Typically, a person meditatively walks the path in, pauses in the center, and walks the same path back out, praying, singing, or just listening for God's presence. The way in is regarded as an emptying of self; the center, a union with God; and the path outward, a fulfillment or embracing of God's purpose for the seeker”often an experience described as healing.

To begin: Stop, relax, and breathe deeply. You may choose to simply quiet your mind and let go of all thoughts. Or you may want to set an intention or ask a particular question for which you require guidance. You may choose to walk in silence or to quietly whisper a favorite prayer, phrase, song, or mantra throughout your walk. Slowly step into the path and let your body walk to a peaceful rhythm. This first stage of the walk is a "shedding - a releasing or letting go of the details of your life. It quiets the mind.

When you reach the center, pause for a few moments and let yourself become aware of how you feel or of any insight that may have come to you. You may stay in the center as long as you wish. This stage of the path is "illumination - receive what guidance there is for you to receive.

As you leave the center and follow the same path outward, you may want to think about what you received and how it fits into your everyday life. Let it take hold of you as you walk so that you carry it with you into your day and into your relationship with others. This last stage of the walk with God is "union.

For most people, walking the labyrinth at a moderate pace will take about 15 minutes each way, but please set your own pace. Remember that this labyrinth is not a maze; the path will always be clear before you. Because there is just one pathway, you may come upon someone who is walking in the opposite direction. You may simply step aside while the other person passes.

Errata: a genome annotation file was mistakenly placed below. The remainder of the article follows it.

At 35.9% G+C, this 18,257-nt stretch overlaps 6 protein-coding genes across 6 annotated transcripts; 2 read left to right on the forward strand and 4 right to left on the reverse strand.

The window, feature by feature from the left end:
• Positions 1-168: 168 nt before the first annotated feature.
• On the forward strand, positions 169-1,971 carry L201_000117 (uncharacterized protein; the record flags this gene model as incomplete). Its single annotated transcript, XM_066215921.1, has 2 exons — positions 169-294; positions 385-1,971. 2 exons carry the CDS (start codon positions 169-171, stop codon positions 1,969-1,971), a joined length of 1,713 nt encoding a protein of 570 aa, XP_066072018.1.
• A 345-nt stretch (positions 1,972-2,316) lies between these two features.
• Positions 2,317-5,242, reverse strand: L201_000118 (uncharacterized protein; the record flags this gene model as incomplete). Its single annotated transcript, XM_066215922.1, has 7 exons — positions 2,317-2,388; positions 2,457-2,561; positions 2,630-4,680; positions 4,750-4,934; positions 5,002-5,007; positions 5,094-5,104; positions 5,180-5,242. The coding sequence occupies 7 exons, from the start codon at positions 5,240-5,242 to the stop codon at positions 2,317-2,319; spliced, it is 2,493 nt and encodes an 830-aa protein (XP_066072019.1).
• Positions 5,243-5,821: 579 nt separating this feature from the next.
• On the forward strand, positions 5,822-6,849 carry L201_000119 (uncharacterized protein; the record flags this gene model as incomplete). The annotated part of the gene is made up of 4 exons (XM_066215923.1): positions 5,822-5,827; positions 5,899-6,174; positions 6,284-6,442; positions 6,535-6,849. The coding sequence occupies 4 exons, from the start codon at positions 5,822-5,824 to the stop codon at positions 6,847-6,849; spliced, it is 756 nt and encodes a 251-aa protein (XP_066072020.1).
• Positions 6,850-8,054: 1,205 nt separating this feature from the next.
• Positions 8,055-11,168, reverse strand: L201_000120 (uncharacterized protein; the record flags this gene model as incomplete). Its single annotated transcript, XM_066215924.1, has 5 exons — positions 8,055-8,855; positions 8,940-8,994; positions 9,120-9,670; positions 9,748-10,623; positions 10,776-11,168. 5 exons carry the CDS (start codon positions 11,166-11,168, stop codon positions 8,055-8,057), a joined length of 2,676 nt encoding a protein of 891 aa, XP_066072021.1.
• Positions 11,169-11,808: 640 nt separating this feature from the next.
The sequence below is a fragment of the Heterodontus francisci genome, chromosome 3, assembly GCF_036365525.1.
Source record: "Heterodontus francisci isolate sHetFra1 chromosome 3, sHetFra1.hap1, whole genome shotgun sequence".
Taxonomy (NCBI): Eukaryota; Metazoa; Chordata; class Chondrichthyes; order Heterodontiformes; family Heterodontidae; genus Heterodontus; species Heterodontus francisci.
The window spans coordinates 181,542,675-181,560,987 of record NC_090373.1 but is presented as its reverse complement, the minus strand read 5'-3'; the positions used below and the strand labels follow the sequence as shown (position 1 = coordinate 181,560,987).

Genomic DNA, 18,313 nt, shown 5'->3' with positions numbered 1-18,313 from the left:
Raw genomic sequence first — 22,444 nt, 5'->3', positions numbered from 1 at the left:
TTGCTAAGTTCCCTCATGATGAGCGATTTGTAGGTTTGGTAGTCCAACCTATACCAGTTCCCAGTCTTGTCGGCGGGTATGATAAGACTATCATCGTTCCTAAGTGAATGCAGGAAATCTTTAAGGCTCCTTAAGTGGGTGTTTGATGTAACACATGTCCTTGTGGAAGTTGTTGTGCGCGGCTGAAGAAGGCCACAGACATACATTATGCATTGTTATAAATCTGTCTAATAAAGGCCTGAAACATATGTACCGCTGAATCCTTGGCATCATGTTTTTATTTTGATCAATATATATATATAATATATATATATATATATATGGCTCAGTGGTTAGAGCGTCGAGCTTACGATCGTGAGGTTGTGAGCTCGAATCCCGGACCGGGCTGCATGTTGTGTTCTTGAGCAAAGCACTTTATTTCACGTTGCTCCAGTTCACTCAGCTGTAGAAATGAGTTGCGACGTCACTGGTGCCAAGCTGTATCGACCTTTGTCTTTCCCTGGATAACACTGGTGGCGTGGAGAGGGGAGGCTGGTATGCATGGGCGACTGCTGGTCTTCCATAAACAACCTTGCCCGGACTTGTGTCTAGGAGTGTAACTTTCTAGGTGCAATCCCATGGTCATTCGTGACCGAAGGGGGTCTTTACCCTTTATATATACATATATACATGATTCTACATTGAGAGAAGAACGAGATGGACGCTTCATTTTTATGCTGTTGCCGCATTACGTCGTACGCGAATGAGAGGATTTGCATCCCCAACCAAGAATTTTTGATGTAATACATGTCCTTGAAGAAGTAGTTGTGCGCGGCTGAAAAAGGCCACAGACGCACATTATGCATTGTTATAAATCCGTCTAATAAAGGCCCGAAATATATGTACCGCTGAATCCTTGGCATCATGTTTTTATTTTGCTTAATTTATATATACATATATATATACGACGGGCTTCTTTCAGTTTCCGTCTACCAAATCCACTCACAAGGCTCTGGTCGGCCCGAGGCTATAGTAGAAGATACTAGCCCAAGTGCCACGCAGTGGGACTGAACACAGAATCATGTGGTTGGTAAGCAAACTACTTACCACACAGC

Each time you walk the labyrinth, you may expect a new and different experience.


Labyrinth Dedicated at Bethany College

At a Disciples Men's Gathering in 2012 at Bethany College in West Virginia, the men began planning to build a prayer labyrinth. This labyrinth was dedicated on September 21, 2013, and is between the old Campbell Mansion and Alexander's study.   At the close of the dedication, the Rev. Dr. Sharon Watkins commissioned the labyrinth with these words:

Watching that plaque go in reminds me of one of my favorite ways of thinking about a labyrinth. It is a prayer walk. You come and you go and you twist and you turn and different people are on it at different points. I think of it as a dance with God, a prayer dance with God.

The other thing about labyrinths that I think is so perfect for Disciples is that when you are on the Labyrinth, you do twist and turn and go one way and then the other way but you never really get lost. You're always moving into the center of God's heart. And as we watch different people on the labyrinth at the same time, it looks like we're going in different directions, like we're going against each other or against the traffic, or one's going one way and one's going another way, and what's more Disciple than that? And yet, we are all on the path into the heart of God. Each in our own moment, each in our own point along the way, and in some kind of strange, not logical but real way, we are all together. We are all one. We're all one in God's heart and in the hearts of each other.

So, this labyrinth, founded on prayer, dancing with God in Prayer, and being at one with each other, what is more perfect than to be at Alexander Campbell's place in Bethany where Jesus' friends dwell.